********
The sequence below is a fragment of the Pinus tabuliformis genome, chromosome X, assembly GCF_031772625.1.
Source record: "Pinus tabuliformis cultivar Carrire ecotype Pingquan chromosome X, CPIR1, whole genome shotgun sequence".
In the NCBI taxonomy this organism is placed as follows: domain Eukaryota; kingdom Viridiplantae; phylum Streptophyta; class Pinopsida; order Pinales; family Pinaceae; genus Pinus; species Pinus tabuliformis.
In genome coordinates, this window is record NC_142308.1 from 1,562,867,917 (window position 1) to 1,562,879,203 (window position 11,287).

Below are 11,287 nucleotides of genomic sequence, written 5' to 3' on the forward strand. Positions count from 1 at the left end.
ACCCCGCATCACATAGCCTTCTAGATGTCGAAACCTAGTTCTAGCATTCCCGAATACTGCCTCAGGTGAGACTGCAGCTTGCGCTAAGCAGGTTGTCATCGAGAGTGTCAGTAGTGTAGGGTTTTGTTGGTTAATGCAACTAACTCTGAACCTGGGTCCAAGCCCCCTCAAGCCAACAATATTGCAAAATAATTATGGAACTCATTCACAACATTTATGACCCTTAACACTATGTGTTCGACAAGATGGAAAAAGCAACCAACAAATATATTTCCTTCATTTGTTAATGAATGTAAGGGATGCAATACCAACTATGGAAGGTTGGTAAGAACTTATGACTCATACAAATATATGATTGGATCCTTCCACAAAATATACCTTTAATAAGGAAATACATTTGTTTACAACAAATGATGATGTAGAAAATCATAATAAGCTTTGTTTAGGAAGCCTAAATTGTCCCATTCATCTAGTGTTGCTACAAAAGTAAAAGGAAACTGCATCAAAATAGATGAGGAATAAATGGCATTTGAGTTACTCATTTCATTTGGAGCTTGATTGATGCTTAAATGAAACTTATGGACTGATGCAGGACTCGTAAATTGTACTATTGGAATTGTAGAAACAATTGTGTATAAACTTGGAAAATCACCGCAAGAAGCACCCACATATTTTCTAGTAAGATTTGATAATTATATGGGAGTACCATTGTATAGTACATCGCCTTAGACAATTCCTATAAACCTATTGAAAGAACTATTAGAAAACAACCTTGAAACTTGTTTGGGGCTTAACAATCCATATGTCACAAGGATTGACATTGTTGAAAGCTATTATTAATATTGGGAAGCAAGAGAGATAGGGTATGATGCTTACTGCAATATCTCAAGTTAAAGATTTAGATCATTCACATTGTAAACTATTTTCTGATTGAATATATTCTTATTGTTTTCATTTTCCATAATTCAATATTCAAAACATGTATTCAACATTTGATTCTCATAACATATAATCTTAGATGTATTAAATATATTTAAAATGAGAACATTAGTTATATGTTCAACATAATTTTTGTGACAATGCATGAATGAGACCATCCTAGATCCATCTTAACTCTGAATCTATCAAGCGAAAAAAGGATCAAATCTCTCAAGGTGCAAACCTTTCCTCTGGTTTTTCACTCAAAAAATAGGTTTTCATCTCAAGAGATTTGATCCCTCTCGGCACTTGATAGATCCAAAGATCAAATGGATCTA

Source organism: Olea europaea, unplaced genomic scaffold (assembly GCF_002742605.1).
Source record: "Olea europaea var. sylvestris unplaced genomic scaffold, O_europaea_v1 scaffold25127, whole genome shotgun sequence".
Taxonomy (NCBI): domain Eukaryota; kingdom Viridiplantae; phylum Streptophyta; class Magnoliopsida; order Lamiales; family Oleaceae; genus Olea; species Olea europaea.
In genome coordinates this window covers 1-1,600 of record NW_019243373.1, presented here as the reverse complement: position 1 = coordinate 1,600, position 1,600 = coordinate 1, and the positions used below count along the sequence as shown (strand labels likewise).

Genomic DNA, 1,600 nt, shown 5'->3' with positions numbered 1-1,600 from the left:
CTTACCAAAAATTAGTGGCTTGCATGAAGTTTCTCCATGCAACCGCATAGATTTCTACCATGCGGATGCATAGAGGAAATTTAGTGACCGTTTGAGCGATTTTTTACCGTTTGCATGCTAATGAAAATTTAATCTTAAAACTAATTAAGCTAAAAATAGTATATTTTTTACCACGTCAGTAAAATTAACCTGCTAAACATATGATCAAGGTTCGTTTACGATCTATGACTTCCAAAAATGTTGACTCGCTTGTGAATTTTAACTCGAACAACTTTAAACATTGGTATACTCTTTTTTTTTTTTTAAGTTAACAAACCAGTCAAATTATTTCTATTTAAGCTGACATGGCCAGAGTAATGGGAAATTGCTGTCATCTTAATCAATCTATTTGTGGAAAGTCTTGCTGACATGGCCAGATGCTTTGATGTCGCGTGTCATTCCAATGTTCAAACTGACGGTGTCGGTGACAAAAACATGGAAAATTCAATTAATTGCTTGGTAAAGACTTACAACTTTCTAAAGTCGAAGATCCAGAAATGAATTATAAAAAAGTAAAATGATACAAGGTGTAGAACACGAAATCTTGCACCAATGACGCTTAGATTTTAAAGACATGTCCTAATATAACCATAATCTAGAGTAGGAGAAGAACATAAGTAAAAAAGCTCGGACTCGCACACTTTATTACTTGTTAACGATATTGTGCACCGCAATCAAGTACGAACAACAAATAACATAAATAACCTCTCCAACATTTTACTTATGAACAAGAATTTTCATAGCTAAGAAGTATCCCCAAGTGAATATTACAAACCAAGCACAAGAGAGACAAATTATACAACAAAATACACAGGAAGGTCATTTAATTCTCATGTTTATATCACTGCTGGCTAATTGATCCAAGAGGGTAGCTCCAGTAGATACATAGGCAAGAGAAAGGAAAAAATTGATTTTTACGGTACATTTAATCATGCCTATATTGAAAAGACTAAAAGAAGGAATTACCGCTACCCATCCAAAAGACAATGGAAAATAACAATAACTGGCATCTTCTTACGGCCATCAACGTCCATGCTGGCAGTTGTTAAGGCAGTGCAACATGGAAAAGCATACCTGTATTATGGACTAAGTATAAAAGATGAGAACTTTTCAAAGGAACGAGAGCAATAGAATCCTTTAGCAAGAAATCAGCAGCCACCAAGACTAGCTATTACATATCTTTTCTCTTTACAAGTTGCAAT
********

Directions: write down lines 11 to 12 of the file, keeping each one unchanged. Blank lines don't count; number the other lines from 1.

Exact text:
Genomic DNA, 1,600 nt, shown 5'->3' with positions numbered 1-1,600 from the left:
CTTACCAAAAATTAGTGGCTTGCATGAAGTTTCTCCATGCAACCGCATAGATTTCTACCATGCGGATGCATAGAGGAAATTTAGTGACCGTTTGAGCGATTTTTTACCGTTTGCATGCTAATGAAAATTTAATCTTAAAACTAATTAAGCTAAAAATAGTATATTTTTTACCACGTCAGTAAAATTAACCTGCTAAACATATGATCAAGGTTCGTTTACGATCTATGACTTCCAAAAATGTTGACTCGCTTGTGAATTTTAACTCGAACAACTTTAAACATTGGTATACTCTTTTTTTTTTTTTAAGTTAACAAACCAGTCAAATTATTTCTATTTAAGCTGACATGGCCAGAGTAATGGGAAATTGCTGTCATCTTAATCAATCTATTTGTGGAAAGTCTTGCTGACATGGCCAGATGCTTTGATGTCGCGTGTCATTCCAATGTTCAAACTGACGGTGTCGGTGACAAAAACATGGAAAATTCAATTAATTGCTTGGTAAAGACTTACAACTTTCTAAAGTCGAAGATCCAGAAATGAATTATAAAAAAGTAAAATGATACAAGGTGTAGAACACGAAATCTTGCACCAATGACGCTTAGATTTTAAAGACATGTCCTAATATAACCATAATCTAGAGTAGGAGAAGAACATAAGTAAAAAAGCTCGGACTCGCACACTTTATTACTTGTTAACGATATTGTGCACCGCAATCAAGTACGAACAACAAATAACATAAATAACCTCTCCAACATTTTACTTATGAACAAGAATTTTCATAGCTAAGAAGTATCCCCAAGTGAATATTACAAACCAAGCACAAGAGAGACAAATTATACAACAAAATACACAGGAAGGTCATTTAATTCTCATGTTTATATCACTGCTGGCTAATTGATCCAAGAGGGTAGCTCCAGTAGATACATAGGCAAGAGAAAGGAAAAAATTGATTTTTACGGTACATTTAATCATGCCTATATTGAAAAGACTAAAAGAAGGAATTACCGCTACCCATCCAAAAGACAATGGAAAATAACAATAACTGGCATCTTCTTACGGCCATCAACGTCCATGCTGGCAGTTGTTAAGGCAGTGCAACATGGAAAAGCATACCTGTATTATGGACTAAGTATAAAAGATGAGAACTTTTCAAAGGAACGAGAGCAATAGAATCCTTTAGCAAGAAATCAGCAGCCACCAAGACTAGCTATTACATATCTTTTCTCTTTACAAGTTGCAAT